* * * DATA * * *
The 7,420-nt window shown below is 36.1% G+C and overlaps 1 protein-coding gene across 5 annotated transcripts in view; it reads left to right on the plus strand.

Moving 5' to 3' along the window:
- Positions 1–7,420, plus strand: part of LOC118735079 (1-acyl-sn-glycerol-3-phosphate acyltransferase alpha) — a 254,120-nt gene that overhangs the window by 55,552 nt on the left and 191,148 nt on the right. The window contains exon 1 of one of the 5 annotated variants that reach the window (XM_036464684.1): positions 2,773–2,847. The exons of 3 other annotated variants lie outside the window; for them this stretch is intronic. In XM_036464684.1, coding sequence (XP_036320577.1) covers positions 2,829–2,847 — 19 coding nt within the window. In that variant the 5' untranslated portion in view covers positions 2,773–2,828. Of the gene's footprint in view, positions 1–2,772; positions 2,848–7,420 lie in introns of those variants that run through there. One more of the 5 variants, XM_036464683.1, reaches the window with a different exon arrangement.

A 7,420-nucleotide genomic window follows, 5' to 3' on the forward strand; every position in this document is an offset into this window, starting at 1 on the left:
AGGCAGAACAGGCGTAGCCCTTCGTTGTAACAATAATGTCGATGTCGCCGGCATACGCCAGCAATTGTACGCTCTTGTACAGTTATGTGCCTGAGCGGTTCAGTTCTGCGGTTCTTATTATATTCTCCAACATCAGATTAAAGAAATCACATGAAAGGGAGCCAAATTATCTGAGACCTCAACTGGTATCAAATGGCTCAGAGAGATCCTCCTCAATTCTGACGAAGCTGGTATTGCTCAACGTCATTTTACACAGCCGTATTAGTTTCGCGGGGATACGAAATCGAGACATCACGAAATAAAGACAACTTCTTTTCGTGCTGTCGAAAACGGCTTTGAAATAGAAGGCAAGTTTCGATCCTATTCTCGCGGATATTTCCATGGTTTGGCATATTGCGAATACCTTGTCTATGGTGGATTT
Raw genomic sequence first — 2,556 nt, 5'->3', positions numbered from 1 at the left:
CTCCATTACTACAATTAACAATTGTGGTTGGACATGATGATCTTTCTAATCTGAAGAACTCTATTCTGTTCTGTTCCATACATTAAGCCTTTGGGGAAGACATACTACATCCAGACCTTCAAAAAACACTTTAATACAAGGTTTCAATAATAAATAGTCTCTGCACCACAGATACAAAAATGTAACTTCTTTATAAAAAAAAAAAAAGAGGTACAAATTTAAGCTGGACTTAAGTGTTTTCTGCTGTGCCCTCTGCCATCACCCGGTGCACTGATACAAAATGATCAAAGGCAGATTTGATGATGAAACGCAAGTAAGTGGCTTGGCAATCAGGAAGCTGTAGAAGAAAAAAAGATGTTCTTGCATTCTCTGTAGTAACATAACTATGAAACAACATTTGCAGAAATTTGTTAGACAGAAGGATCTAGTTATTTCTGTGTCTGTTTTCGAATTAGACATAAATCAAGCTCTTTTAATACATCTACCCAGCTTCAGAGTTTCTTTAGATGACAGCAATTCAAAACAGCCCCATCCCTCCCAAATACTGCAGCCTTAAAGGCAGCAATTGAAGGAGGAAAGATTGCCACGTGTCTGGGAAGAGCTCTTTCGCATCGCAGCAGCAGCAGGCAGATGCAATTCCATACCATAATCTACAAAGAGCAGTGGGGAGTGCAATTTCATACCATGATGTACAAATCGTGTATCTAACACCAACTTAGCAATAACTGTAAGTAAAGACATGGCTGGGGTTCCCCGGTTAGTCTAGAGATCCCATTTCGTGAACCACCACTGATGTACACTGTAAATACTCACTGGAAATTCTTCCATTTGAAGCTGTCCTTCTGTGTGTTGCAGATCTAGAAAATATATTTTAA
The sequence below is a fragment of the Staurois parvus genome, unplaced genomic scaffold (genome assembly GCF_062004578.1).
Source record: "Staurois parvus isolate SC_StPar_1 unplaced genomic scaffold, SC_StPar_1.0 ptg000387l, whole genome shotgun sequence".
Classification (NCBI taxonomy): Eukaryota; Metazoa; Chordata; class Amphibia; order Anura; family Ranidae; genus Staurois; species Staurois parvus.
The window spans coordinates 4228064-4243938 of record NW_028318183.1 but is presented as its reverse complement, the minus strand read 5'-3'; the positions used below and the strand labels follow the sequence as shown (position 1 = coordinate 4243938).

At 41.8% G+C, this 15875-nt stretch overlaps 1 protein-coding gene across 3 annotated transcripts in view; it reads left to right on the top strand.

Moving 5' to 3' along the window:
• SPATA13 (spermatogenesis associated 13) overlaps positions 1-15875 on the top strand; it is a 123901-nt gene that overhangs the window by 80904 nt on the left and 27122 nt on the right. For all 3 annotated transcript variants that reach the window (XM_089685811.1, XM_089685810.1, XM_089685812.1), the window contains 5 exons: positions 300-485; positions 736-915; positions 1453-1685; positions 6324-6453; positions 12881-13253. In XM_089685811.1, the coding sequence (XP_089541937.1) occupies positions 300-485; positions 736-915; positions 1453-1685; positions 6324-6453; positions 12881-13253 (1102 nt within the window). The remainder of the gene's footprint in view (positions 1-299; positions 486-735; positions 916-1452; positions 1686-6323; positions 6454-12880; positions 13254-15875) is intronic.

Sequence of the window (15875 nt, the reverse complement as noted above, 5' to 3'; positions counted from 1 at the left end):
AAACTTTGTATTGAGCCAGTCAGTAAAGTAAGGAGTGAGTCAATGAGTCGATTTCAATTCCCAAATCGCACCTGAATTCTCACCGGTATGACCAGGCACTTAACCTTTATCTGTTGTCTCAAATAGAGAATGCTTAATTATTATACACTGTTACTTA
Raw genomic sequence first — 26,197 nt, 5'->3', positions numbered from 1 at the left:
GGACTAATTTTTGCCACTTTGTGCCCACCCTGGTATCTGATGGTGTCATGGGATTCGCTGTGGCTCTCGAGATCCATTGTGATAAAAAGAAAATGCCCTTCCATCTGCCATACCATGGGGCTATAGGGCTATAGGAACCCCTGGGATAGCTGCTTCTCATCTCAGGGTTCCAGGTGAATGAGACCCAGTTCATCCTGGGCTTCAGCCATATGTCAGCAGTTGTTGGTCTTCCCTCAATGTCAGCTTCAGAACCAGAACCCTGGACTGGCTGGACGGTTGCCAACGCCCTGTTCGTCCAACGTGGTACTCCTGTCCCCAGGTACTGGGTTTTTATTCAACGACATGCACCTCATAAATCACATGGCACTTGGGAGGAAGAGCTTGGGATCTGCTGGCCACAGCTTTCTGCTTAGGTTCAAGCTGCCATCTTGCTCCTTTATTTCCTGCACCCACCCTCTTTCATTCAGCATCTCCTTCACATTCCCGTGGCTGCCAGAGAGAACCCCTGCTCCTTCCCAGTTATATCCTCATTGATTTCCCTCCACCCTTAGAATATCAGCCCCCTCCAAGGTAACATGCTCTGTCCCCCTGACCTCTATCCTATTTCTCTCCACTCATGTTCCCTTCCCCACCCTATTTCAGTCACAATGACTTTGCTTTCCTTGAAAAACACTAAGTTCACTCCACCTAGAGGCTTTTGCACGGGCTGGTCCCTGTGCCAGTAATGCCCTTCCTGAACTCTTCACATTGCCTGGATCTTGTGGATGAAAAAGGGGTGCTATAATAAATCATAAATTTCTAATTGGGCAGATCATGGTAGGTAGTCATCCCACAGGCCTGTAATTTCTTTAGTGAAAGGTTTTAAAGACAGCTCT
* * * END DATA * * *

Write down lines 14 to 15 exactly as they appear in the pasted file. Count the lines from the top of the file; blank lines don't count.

• SPATA13 (spermatogenesis associated 13) overlaps positions 1-15875 on the top strand; it is a 123901-nt gene that overhangs the window by 80904 nt on the left and 27122 nt on the right. For all 3 annotated transcript variants that reach the window (XM_089685811.1, XM_089685810.1, XM_089685812.1), the window contains 5 exons: positions 300-485; positions 736-915; positions 1453-1685; positions 6324-6453; positions 12881-13253. In XM_089685811.1, the coding sequence (XP_089541937.1) occupies positions 300-485; positions 736-915; positions 1453-1685; positions 6324-6453; positions 12881-13253 (1102 nt within the window). The remainder of the gene's footprint in view (positions 1-299; positions 486-735; positions 916-1452; positions 1686-6323; positions 6454-12880; positions 13254-15875) is intronic.

Sequence of the window (15875 nt, the reverse complement as noted above, 5' to 3'; positions counted from 1 at the left end):